PRESIDENT Rodrigo Duterte said Saturday Abu Sayyaf Islamic militants were hungry to establish a caliphate, as he toughens his stance on the kidnap-for-ransom group accused of a deadly bombing in his home city this month.
Several units of the Abu Sayyaf in the strife-torn southern Philippines have pledged allegiance to the Islamic State group but analysts have said they are more interested in funding than ideology.
“They are hungry for a fight to establish a caliphate in Southeast Asia. Caliphate is a kingdom for the Muslims,” Duterte said in a speech to soldiers at a military camp in Gamu, Isabela.
“The problem is that they do not talk on the basis of what school you can give them,” he said referring to previous local services the militants have asked for. “It’s either the caliphate or nothing.”
It was the first time Duterte confirmed suspicions that the terrorist Islamic State has established a presence in the country through Abu Sayyaf militants who have sworn allegiance to the global jihadist network.
Security forces have launched an extensive intelligence operations against jihadists in the country and applied stricter security procedures on public convergence points have been in place following reports that terrorist are out to pulled-off attacks in two key cities in Mindanao.
Security experts claim the terrorists have plans to stage an attack on still unknown targets in Cagayan de Oro City and General Santos City.
But the Armed Forces of the Philippines said it still has to detect any presence of the Abu Sayyaf in Metro Manila, despite threats from the terrorist group that is now the target of unrelenting military pressure in Basilan and Sulu.
“So far, based on our [intelligence] and monitoring, there is still no ASG [Abu Sayyaf Group] presence in Metro Manila and we hope to keep it that way,” said AFP public affairs office chief Col. Edgard Arevalo.
He also reiterated his message to the public to immediately report to authorities suspicious-looking persons and baggage in their areas so that proper action could be taken.
The AFP offensive against the ASG started last Aug. 25 shortly after the bandits beheaded 18-year-old Patrick Almodavar in Sulu after his family failed to pay their P1-million ransom demand.
Some 32 bandits have been killed in the ongoing operations in Sulu while scores have been wounded, as casualties among government troopers number 15 dead and 10 wounded.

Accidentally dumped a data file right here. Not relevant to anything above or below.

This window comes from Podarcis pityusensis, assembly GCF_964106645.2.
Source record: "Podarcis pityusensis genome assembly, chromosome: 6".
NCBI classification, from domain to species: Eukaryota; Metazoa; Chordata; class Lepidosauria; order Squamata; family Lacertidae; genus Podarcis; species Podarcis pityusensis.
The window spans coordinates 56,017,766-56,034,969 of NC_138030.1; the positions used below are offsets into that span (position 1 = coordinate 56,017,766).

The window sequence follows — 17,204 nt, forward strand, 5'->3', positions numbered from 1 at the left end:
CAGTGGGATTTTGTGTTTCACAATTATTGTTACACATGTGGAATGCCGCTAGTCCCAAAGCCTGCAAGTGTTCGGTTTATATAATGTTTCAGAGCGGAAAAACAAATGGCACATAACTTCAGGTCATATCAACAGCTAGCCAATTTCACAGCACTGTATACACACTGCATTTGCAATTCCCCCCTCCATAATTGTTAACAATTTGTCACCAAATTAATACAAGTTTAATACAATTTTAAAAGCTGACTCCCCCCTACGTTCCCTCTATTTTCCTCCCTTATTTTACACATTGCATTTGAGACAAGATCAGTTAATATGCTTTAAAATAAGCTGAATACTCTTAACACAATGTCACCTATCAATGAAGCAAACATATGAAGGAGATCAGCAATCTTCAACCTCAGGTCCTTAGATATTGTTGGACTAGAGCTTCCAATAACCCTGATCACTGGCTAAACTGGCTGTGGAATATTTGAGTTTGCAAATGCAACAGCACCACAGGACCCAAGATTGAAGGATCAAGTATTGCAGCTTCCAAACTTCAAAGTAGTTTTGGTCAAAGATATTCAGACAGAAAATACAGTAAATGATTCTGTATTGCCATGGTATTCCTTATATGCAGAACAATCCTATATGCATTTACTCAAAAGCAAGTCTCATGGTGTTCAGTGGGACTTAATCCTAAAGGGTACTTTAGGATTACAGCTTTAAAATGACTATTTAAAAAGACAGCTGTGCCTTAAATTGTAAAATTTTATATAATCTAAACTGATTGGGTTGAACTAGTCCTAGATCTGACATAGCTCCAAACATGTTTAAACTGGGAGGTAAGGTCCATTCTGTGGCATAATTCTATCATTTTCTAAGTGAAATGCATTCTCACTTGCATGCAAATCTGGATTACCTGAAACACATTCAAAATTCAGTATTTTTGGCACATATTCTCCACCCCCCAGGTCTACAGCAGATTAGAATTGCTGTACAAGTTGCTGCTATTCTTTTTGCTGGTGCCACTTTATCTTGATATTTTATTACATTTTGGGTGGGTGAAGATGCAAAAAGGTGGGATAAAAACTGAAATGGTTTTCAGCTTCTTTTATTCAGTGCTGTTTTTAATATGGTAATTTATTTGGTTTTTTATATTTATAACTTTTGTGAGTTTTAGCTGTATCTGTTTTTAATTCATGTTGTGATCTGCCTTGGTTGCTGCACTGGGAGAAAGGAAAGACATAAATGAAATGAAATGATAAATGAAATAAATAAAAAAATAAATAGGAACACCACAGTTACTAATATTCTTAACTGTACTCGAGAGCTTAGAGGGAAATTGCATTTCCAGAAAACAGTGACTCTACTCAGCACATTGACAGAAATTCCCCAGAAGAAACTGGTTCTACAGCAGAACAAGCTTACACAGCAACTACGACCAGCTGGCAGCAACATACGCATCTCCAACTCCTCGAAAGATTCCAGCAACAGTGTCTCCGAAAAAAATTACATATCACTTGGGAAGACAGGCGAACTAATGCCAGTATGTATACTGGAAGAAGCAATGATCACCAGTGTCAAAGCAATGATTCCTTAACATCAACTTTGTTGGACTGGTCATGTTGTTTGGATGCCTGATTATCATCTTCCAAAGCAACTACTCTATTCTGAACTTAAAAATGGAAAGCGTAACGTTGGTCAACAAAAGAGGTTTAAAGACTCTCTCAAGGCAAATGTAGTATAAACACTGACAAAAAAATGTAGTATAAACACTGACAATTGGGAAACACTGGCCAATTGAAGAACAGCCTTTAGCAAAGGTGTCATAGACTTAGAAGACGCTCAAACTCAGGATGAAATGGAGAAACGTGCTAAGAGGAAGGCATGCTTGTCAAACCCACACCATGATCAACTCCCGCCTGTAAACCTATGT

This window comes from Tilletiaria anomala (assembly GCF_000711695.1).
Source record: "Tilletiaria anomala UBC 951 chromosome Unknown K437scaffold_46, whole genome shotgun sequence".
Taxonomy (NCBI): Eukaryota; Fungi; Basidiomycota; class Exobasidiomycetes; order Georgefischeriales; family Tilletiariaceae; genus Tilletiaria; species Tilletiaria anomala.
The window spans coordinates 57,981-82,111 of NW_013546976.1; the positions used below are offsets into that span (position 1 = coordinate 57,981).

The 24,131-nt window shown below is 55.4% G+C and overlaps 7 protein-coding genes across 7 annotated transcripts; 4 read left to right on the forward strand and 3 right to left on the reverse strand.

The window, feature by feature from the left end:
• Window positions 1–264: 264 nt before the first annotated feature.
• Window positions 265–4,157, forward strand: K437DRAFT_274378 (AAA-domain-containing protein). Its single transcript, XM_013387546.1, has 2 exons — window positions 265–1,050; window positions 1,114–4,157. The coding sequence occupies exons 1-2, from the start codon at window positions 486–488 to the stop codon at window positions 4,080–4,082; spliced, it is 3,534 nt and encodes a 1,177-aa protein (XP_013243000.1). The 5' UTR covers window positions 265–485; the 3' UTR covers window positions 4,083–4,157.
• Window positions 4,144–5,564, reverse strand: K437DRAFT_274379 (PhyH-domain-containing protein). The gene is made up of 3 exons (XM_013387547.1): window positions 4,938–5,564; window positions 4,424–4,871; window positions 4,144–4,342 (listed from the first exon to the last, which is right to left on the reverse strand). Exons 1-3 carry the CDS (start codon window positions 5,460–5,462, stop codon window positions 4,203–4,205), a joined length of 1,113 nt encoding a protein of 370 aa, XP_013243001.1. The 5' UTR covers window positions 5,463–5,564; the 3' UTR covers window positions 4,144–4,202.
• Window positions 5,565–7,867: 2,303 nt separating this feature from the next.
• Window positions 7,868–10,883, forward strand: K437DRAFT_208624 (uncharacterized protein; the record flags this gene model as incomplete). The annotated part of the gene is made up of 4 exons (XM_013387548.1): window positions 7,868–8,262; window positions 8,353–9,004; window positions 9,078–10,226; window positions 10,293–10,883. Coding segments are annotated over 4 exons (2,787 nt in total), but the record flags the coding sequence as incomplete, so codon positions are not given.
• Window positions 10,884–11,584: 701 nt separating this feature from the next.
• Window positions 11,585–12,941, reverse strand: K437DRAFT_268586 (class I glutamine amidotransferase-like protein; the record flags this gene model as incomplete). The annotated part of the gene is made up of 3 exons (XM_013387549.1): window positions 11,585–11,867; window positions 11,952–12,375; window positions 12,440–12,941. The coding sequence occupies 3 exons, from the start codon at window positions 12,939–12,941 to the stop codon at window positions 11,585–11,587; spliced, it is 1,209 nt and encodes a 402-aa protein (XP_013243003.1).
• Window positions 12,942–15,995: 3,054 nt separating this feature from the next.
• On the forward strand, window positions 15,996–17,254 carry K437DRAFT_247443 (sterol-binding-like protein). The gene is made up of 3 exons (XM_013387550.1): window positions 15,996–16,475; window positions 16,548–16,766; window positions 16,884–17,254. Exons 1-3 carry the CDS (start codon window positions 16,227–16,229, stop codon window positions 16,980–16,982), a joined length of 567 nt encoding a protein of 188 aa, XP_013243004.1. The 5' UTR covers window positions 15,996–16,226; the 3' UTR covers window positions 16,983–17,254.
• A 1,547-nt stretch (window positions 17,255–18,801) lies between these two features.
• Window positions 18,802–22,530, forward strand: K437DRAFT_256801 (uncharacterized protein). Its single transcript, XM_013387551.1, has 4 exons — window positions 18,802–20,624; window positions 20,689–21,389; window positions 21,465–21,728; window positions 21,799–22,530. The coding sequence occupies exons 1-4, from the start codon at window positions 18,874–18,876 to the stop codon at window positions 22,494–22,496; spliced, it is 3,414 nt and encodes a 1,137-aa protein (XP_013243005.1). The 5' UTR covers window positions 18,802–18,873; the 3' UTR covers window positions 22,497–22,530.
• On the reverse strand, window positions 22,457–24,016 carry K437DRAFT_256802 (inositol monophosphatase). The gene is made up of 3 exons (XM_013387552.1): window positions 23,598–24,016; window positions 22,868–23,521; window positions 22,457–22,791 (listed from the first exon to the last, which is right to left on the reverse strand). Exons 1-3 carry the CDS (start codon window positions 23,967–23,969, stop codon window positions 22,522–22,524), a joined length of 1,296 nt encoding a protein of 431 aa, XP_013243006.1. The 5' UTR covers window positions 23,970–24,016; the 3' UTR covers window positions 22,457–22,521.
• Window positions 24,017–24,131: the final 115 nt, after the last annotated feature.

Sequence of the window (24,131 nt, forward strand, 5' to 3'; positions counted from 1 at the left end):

The time of the supposed attacks in Cagayan de Oro and General Santos City are still uncertain but government forces has already conducted target hardening in the two key cities.
“The terrorist are just buying time for authorities to relax their security in order for them to launch possible attacks,” a source said who declined to be identified.
“That’s the nature of the terrorist. They will not proceed with their targets if the security is stricter,” the source added.
The possibility of a terror attack was also predicted by Philippine National Police chief Ronald dela Rosa days after the Davao City blast that left 15 people killed and injured 69 others.
“Because of the said incident in Davao, all major cities must be prepared. We don’t want to be panicky, it is better to be sure because we have an ongoing operations,” Dela Rosa said. “Maybe they [perpetrators] are formulating means to ease efforts on them.”
According to security experts, three clusters of terrorists have joined forces into one terrorist group in Central Mindanao and Northern Mindanao—the Daulat-al Islamiya, composed of the criminal Maute Gang, Alkhobar and the Khilafa Islamiya Mindanao.
The Maute group has been severely degraded after military operations but the Alkhobar has hundreds of members with links to the Moro Islamic Liberation Front while the Khilafa Islamiya Mindanao has also lied low after security operations.
Despite Duterte’s declaration, however, the Department of National Defense continued to deny formal links between the Abu Sayyaf and the Islamic State.
“They are ISIS inspired and not actually ISIS supported. They are just ISIS wannabes,” defense department spokesman Arsenio Andolong told AFP, using another name for the Islamic State.
Duterte, who has restarted peace talks with the country’s two major Muslim rebel groups since taking office on June 30, initially pleaded for peace with Abu Sayyaf but has since hardened his position and branded them as terrorists.
In Gamu, Duterte said “Mindanao is a very sticky issue,” adding that he had recently spoken with MILF chairman Murad Ebrahim and vice chairman Ghazali Jaafar, who told him they should revive the peace talks to avert terrorism.
Duterte said that he had also been in touch with Moro National Liberation Front founder Nur Misuari. The problem, however, was that Misuari was “ambivalent” and had “lost control over the young men of the Moro generation.”
“Abu Sayyaf no longer hungers for independence in Mindanao. They are no longer hungry for autonomy. They are hungry for a fight to establish a caliphate, a kingdom, in Southeast Asia,” Duterte said.
Duterte told soldiers to “reorient or reinvent” themselves, given that the Abu Sayyaf was following the trend of “urban terrorism.”
“Your eyes and ears have to be quick,” Duterte said, adding that soldiers also have to become intelligence operatives. “You’re up against explosives here.”
He urged them to study ways of profiling possible bombers and terrorists, even as he said he had given the go signal for Defense Secretary Delfin Lorenzana “to procure whatever is necessary” for the soldiers—including protective gear and weapons.